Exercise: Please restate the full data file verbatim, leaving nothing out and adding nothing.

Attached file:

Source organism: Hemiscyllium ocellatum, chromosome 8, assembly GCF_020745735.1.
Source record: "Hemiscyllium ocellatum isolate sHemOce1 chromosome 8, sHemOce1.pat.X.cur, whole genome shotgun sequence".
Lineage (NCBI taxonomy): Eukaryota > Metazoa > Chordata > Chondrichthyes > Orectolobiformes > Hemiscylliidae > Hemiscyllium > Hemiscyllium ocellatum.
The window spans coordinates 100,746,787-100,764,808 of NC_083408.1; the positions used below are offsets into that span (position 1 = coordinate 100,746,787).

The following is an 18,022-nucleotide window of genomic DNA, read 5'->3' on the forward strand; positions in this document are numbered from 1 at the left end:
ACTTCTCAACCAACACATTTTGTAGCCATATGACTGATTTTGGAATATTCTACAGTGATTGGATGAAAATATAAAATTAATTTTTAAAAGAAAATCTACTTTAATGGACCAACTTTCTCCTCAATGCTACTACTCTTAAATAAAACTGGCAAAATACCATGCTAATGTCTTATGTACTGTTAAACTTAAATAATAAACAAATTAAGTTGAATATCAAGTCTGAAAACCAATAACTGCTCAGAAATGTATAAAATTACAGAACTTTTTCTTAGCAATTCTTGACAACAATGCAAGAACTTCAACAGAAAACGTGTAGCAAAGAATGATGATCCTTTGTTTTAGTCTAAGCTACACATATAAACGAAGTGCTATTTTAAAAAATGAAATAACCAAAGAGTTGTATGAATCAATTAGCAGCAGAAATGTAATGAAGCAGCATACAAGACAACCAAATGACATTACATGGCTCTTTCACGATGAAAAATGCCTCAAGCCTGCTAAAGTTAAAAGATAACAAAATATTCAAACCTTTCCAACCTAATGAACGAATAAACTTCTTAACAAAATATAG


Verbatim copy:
Source organism: Hemiscyllium ocellatum, chromosome 8, assembly GCF_020745735.1.
Source record: "Hemiscyllium ocellatum isolate sHemOce1 chromosome 8, sHemOce1.pat.X.cur, whole genome shotgun sequence".
Lineage (NCBI taxonomy): Eukaryota > Metazoa > Chordata > Chondrichthyes > Orectolobiformes > Hemiscylliidae > Hemiscyllium > Hemiscyllium ocellatum.
The window spans coordinates 100,746,787-100,764,808 of NC_083408.1; the positions used below are offsets into that span (position 1 = coordinate 100,746,787).

The following is an 18,022-nucleotide window of genomic DNA, read 5'->3' on the forward strand; positions in this document are numbered from 1 at the left end:
ACTTCTCAACCAACACATTTTGTAGCCATATGACTGATTTTGGAATATTCTACAGTGATTGGATGAAAATATAAAATTAATTTTTAAAAGAAAATCTACTTTAATGGACCAACTTTCTCCTCAATGCTACTACTCTTAAATAAAACTGGCAAAATACCATGCTAATGTCTTATGTACTGTTAAACTTAAATAATAAACAAATTAAGTTGAATATCAAGTCTGAAAACCAATAACTGCTCAGAAATGTATAAAATTACAGAACTTTTTCTTAGCAATTCTTGACAACAATGCAAGAACTTCAACAGAAAACGTGTAGCAAAGAATGATGATCCTTTGTTTTAGTCTAAGCTACACATATAAACGAAGTGCTATTTTAAAAAATGAAATAACCAAAGAGTTGTATGAATCAATTAGCAGCAGAAATGTAATGAAGCAGCATACAAGACAACCAAATGACATTACATGGCTCTTTCACGATGAAAAATGCCTCAAGCCTGCTAAAGTTAAAAGATAACAAAATATTCAAACCTTTCCAACCTAATGAACGAATAAACTTCTTAACAAAATATAG